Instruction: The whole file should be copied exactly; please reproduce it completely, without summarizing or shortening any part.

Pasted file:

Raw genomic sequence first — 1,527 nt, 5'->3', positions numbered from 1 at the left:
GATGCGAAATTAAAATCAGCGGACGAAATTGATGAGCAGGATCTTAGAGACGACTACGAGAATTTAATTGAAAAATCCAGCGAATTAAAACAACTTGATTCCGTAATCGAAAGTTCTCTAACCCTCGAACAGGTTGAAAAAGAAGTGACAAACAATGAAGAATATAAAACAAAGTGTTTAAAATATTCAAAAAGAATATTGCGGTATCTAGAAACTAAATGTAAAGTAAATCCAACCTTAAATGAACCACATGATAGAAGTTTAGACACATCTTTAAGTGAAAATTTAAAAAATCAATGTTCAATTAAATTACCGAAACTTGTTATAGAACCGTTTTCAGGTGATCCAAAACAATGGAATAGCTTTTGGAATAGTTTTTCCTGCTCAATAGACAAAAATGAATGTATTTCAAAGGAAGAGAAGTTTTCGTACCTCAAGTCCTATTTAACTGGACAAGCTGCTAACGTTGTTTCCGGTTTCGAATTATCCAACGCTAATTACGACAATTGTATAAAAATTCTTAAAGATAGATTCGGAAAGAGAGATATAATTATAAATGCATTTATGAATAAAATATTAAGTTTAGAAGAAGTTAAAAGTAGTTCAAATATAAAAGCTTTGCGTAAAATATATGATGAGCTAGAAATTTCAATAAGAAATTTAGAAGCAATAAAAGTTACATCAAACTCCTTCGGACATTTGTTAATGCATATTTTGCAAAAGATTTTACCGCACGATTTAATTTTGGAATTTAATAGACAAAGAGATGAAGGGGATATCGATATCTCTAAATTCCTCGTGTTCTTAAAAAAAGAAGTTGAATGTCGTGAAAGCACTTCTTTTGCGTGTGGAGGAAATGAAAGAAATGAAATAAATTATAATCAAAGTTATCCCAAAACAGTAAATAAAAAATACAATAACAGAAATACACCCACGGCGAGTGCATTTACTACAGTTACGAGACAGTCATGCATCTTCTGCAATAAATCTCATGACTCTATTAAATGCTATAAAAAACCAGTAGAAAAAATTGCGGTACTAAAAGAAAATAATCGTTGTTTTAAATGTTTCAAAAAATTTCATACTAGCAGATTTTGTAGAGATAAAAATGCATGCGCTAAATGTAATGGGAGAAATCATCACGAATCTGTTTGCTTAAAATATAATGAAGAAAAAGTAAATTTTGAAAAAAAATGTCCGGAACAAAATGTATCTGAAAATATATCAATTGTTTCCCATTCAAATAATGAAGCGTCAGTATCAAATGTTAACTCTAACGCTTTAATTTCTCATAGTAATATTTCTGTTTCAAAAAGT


Raw genomic sequence first — 1,527 nt, 5'->3', positions numbered from 1 at the left:
GATGCGAAATTAAAATCAGCGGACGAAATTGATGAGCAGGATCTTAGAGACGACTACGAGAATTTAATTGAAAAATCCAGCGAATTAAAACAACTTGATTCCGTAATCGAAAGTTCTCTAACCCTCGAACAGGTTGAAAAAGAAGTGACAAACAATGAAGAATATAAAACAAAGTGTTTAAAATATTCAAAAAGAATATTGCGGTATCTAGAAACTAAATGTAAAGTAAATCCAACCTTAAATGAACCACATGATAGAAGTTTAGACACATCTTTAAGTGAAAATTTAAAAAATCAATGTTCAATTAAATTACCGAAACTTGTTATAGAACCGTTTTCAGGTGATCCAAAACAATGGAATAGCTTTTGGAATAGTTTTTCCTGCTCAATAGACAAAAATGAATGTATTTCAAAGGAAGAGAAGTTTTCGTACCTCAAGTCCTATTTAACTGGACAAGCTGCTAACGTTGTTTCCGGTTTCGAATTATCCAACGCTAATTACGACAATTGTATAAAAATTCTTAAAGATAGATTCGGAAAGAGAGATATAATTATAAATGCATTTATGAATAAAATATTAAGTTTAGAAGAAGTTAAAAGTAGTTCAAATATAAAAGCTTTGCGTAAAATATATGATGAGCTAGAAATTTCAATAAGAAATTTAGAAGCAATAAAAGTTACATCAAACTCCTTCGGACATTTGTTAATGCATATTTTGCAAAAGATTTTACCGCACGATTTAATTTTGGAATTTAATAGACAAAGAGATGAAGGGGATATCGATATCTCTAAATTCCTCGTGTTCTTAAAAAAAGAAGTTGAATGTCGTGAAAGCACTTCTTTTGCGTGTGGAGGAAATGAAAGAAATGAAATAAATTATAATCAAAGTTATCCCAAAACAGTAAATAAAAAATACAATAACAGAAATACACCCACGGCGAGTGCATTTACTACAGTTACGAGACAGTCATGCATCTTCTGCAATAAATCTCATGACTCTATTAAATGCTATAAAAAACCAGTAGAAAAAATTGCGGTACTAAAAGAAAATAATCGTTGTTTTAAATGTTTCAAAAAATTTCATACTAGCAGATTTTGTAGAGATAAAAATGCATGCGCTAAATGTAATGGGAGAAATCATCACGAATCTGTTTGCTTAAAATATAATGAAGAAAAAGTAAATTTTGAAAAAAAATGTCCGGAACAAAATGTATCTGAAAATATATCAATTGTTTCCCATTCAAATAATGAAGCGTCAGTATCAAATGTTAACTCTAACGCTTTAATTTCTCATAGTAATATTTCTGTTTCAAAAAGT